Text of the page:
Monday, April 21, 2014

Why the World Does Not Exist

In 2013 Markus Gabriel, the young philosophy professor at the University of Bonn, wrote a book with the provocative title: Warum es die Welt nicht gibt (Why the World does not exist).

On June 23, 2011 Gabriel had lunch with his Italien colleague Maurizio Ferraris in Naples. When they had finished their ristretti they had also finished or rather founded a new approach to philosophy. This so-called New Realism is an advancement of both metaphysics and constructivism. Somewhat simplified Gabriel states: Whereas metaphysics claims that the world is different from how it appears to us, constructivism claims that we construct things in recognizing them. New Realism, however, claims that when we recognize something by seeing, hearing, or sensing there is really something.

Gabriel's reasoning starts with a common definition of the World: The World is the totality of things and facts. Things have certain properties but facts consist of concepts and concepts are never fully settled. Gabriel then introduces Sinnfelder (fields of context) and formulates the first law of New Realism:

Existence is the recognition in a field of context (FOC).

According to Martin Heidegger the World is - in Gabriel's language - the field of context of all FOCs in which all other FOCs appear.

©Ullstein Verlag
We now assume for a moment that the World appears in a field of context S1 being one of many other FOCs S2, S3, etc. If the World is the FOC in which all other FOCs appear then any other FOCs appear in S1 as subfields, for in S1 the World appears and in the World everything appears. This situation Gabriel illustrates in a few sketches: The World does not appear in the World or for short: The World does not exist.

Another argument goes like this: A thing cannot exist isolated; it has to appear in a field of context. This field of context can only exist if it appears in another FOC and this again in another one. When we continue the argumentation we shall never reach the last field of context, i.e., the World in which everything appears. Ergo: The World does not exist.

We always look at things, i.e., items, notions, and concepts under certain aspects and place them into specific fields of context. A table can be regarded in the FOC of physics as an ordered ensemble of elementary particles. That is different from the FOC of furniture where a table could be placed and that again is different from the community FOC, i.e., the table as a place where people eat, drink, and communicate. Gabriel continues: Some things are connected but not all things are connected, again an argument that The World does not exist. Here shall I stop. For further explanations of New Realism you must read Gabriel's book.

For Hamlet To be or not to be that is the question but it was Heidegger who asked the question of all questions: Was ist Sein? (What is this: To Be?). Young Markus Gabriel asks offhand: Was soll das Ganze alles? (What is the purpose of all this?)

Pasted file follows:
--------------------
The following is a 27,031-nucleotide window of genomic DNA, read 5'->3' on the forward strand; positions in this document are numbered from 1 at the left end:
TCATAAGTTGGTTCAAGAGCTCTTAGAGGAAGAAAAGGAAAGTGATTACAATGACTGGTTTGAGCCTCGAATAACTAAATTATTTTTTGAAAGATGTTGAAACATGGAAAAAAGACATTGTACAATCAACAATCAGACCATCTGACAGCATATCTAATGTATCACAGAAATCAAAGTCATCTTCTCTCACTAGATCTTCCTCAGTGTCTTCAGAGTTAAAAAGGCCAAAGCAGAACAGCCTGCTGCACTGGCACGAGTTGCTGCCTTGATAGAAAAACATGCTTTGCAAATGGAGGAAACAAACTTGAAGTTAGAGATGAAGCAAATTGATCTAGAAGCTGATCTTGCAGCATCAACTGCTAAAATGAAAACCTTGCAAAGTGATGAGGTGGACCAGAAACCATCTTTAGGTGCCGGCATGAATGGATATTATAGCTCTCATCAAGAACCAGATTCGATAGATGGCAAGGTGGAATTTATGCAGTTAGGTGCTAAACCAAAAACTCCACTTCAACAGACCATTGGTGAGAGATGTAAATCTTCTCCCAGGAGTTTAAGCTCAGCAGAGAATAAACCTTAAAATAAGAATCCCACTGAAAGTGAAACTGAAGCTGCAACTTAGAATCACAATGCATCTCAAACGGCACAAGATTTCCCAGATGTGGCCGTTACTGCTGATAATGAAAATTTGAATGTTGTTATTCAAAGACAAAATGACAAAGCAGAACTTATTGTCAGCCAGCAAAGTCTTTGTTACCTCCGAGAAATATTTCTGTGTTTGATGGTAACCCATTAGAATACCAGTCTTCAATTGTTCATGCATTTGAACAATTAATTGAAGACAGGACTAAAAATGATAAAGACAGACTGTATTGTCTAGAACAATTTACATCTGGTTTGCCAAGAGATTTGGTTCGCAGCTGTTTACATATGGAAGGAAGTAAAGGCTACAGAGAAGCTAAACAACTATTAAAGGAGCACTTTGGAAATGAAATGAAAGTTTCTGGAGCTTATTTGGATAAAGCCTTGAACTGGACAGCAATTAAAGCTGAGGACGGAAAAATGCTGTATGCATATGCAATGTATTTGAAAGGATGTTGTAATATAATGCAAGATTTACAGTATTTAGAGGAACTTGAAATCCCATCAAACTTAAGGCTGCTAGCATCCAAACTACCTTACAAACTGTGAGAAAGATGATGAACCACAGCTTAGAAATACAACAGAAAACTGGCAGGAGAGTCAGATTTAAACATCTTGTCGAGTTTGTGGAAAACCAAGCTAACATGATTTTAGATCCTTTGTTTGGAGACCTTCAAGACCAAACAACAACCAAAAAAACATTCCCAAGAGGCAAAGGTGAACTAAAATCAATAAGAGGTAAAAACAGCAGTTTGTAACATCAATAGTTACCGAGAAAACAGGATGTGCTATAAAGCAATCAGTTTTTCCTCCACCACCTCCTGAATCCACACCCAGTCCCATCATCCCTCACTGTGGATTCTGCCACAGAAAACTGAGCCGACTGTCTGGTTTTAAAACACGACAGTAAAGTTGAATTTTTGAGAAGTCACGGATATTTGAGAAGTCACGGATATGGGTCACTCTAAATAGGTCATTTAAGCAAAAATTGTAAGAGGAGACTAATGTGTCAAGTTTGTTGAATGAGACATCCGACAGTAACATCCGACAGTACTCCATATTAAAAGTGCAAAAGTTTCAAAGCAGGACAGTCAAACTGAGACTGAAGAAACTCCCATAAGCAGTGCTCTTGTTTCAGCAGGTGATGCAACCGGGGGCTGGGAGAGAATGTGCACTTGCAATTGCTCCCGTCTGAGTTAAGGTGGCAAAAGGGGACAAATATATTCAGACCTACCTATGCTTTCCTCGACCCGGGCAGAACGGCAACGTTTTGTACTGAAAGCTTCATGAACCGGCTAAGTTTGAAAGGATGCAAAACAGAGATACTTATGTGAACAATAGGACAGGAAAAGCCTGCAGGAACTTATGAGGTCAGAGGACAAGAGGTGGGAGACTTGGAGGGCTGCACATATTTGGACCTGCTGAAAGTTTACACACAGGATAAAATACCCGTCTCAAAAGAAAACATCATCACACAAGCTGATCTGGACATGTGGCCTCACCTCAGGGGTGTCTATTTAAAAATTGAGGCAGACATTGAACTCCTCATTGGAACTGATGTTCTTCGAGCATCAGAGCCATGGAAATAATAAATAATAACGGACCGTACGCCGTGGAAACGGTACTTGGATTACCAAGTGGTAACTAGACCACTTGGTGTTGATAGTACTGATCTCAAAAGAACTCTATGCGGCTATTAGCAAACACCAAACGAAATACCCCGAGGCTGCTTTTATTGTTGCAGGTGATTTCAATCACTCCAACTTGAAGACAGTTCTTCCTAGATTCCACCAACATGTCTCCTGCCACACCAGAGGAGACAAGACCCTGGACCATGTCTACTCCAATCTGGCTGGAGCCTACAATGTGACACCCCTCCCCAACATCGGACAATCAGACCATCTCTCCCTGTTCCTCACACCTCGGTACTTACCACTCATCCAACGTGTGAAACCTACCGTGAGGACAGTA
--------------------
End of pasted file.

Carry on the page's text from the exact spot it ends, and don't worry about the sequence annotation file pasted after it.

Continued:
Whereas constructivist epistemology and metaphysics look for the authenticity beyond the fields of context - we may know or miss - Gabriel claims that there is nothing behind that settles things. Since an overall structure does not exist we are not determined by it. That means that we are alone but we as free autonomous human beings have the privilege of infinite possibilities of exploring.

Comforting, isn't it? Watch Markus Gabriel on You Tube.


  1. UNBELIEVABLE similarities between Markus Gabriel's ideas (Bonn University) and Vacariu's ideas (Bucharest University)
    About Markus Gabriel’s book Warum es die Welt nicht gibt, Ullstein: Berlin 2013 and his TED clip Why the world does not exist: Markus Gabriel at TEDxMünchen

    My name is Gabriel Vacariu (Lecturer, Department of Philosophy, Bucharest University):
    In the paper that is at my webpage/in attachment, I analyze the UNBELIEVABLE SIMILARITIES between my ideas from my works (2005, 2008, 2010, 2011, 2012) and Markus Gabriel’s ideas (Bonn University) from his book published in 2013 and his TED clip (2013).
    Also I have a talk about these unbelievable similarities on YouTube at:

    My ideas can be found in my paper “Mind, brain and epistemologically different worlds” at Synthese (2005), and in all my books (published in English at Bucharest University Publishing Company) that are on Internet at my webpage

    Also, in my last book (posted on my webpage, published few weeks ago, the appendix is about these UNBELIEVABLE SIMILARITIES between my ideas from my works (2005, 2008, 2010, 2011, 2012) and Markus Gabriel’s ideas (Bonn University) from his book published in 2013 and his TED clip (2013).

    Gabriel Vacariu
    Department of Philosophy
    Bucharest University

    1. Dear Professor Vacariu,

      Thank you for your comment. I am aware of your paper, yes, I even printed out a copy for a closer study. Although I noted similarities between your and Gabriel's work, I, as a physicist, am not entitled to judge on the gravity of the plagiate.

      I did not want to load my humble blog with the controversy but following your comment I am now tempted to write a special blog about it although again: my education in philosophy is scanty and I might get many things wrong.

      All the best, yours Red Baron

  2. Thank you very much for your comments. Everybody working in philosophy recognizes the plagiarism...